So where’s the problem in that? Surely, it’s a parent’s job to help a child excel! Well, it’s a matter of who owns the decision to maximize one’s abilities; it’s about choice – power, in effect. One of the differences between life learners and people who believe in schooling is that life learners trust that if a person is interested in something, she will choose to pursue it. And we tend to leave the degree of interest and level of mastery up to the learner.

We understand that people often put extra effort into things they are interested in – that is, they are motivated to explore the potential of those things and their capacity to learn about them. Often, they become very good at those things and they may even have potential for excelling at them…and/or turning them into a career. However, having talent in a certain area – potential – doesn’t mean we will (or even should) want to develop it. We might, but we might not.

“One of the differences between life learners and people who believe in schooling is that life learners trust that if a person is interested in something, they will choose to pursue it. And we tend to leave the degree of interest and level of mastery up to the learner.”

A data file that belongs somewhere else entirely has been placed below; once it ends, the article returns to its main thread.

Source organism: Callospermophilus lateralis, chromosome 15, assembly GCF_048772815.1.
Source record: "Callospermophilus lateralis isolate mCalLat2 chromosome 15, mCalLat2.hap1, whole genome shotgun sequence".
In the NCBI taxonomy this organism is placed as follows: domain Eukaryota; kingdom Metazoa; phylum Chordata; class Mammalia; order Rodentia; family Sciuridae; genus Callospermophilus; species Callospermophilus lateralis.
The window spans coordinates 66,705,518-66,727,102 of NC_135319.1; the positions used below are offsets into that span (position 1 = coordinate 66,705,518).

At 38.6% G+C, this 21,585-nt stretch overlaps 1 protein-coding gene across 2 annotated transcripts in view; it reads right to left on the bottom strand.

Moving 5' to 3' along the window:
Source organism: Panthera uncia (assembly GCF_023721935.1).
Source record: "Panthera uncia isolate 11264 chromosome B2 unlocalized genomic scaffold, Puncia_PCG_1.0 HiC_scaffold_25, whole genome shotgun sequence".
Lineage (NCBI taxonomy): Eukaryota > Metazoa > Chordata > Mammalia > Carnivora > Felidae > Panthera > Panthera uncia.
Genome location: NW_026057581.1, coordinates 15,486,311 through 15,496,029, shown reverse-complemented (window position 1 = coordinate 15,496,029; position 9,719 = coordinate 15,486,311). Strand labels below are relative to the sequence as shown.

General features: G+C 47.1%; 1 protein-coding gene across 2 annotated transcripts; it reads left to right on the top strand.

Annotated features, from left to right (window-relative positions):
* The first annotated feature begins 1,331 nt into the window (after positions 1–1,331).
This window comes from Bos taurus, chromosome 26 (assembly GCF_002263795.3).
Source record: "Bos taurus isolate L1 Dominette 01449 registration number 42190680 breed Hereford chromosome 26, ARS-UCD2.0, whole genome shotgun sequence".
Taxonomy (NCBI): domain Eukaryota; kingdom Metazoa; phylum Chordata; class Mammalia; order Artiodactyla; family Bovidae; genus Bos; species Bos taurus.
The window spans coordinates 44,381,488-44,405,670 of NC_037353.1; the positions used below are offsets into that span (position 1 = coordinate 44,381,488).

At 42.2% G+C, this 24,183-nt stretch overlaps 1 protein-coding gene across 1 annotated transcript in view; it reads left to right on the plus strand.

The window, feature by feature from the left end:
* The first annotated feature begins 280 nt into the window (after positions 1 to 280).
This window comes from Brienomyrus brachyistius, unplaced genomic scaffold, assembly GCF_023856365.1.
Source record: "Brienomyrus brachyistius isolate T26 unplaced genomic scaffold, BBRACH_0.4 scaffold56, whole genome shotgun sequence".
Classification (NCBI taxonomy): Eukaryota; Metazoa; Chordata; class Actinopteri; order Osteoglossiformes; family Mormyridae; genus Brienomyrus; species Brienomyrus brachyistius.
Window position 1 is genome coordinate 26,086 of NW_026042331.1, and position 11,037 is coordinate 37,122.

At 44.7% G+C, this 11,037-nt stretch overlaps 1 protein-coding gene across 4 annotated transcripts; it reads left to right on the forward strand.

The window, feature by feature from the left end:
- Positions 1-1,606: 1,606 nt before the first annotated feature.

On the other hand, as seventeen-year-old life learner Kathryn Michalak wrote in this magazine in 2003, sometimes mastery and success can happen despite one’s expectations based on identified potential. She badly wanted to sing in a choir but had little experience, training, or ability. She writes about how our expectations of ourselves and our abilities can either limit or propel our learning experiences, and traces her path towards choir singing as a process of “gradually transforming fear and incompetency into ability.”

Even if we know that we or our children have the potential to excel at something, it’s not always necessary to do so. In a 2007 Life Learning Magazine article called “Doing Their Best Naturally,” Rachel Gathercole pointed out that, as adults, we choose not to live up to our potential many times in a day. Our free will allows us to be selective. “In point of fact, it is not necessary, or desirable or even possible to give one’s all to every single thing – especially things chosen by someone else,” she notes. Then she points out that even though she has the potential to park her car exactly the same distance from each side of a parking space, it’s not necessary to spend the time to do so – just getting it between the lines is usually good enough. Likewise, our children’s growth involves learning how to use time selectively and to prioritize how to use both time and abilities.